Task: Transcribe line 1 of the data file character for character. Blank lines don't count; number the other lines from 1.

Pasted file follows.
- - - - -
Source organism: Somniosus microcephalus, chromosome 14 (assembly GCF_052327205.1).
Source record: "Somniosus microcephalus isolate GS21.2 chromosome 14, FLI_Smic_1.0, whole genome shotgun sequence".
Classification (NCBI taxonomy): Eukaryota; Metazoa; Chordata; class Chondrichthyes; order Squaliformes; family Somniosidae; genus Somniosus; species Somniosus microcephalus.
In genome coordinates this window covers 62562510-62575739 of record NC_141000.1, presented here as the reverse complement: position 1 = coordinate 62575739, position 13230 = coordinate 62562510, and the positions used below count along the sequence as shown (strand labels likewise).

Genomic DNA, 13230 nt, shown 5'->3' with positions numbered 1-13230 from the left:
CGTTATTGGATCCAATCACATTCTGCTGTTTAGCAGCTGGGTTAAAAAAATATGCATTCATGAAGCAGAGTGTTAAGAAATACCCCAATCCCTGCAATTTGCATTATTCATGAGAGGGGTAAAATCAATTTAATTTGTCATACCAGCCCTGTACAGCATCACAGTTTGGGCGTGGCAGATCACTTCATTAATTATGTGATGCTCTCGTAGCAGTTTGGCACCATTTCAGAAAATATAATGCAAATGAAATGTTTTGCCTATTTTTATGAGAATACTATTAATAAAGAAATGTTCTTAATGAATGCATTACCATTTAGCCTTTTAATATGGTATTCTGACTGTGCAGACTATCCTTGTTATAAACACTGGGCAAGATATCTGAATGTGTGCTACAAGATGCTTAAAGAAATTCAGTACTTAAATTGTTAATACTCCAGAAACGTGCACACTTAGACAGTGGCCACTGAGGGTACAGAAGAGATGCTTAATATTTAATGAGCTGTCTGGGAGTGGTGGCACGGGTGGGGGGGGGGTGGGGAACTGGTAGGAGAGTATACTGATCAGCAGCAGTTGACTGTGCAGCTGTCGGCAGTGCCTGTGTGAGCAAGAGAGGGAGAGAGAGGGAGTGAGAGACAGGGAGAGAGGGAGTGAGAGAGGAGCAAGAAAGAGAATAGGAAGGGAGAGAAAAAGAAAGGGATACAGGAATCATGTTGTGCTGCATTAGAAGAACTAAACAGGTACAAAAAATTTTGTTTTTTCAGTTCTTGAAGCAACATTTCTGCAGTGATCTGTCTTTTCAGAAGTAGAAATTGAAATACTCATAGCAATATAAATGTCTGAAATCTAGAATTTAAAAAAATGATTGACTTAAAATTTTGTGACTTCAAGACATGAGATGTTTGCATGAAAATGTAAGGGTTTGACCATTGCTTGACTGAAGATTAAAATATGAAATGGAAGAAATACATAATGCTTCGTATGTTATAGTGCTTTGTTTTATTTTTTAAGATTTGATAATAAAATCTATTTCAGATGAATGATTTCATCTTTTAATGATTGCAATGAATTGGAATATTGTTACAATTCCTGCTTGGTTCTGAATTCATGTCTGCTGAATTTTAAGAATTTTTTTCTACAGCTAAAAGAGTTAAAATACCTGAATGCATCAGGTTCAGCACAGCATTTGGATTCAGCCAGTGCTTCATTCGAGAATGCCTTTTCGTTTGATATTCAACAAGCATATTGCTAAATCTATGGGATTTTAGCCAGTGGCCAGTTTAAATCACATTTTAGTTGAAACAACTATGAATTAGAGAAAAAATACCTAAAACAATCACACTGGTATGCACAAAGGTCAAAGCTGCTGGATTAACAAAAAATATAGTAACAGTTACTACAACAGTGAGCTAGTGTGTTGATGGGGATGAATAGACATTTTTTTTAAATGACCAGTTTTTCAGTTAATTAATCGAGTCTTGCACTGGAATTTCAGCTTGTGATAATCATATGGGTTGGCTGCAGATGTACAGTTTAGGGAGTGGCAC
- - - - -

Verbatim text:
Source organism: Somniosus microcephalus, chromosome 14 (assembly GCF_052327205.1).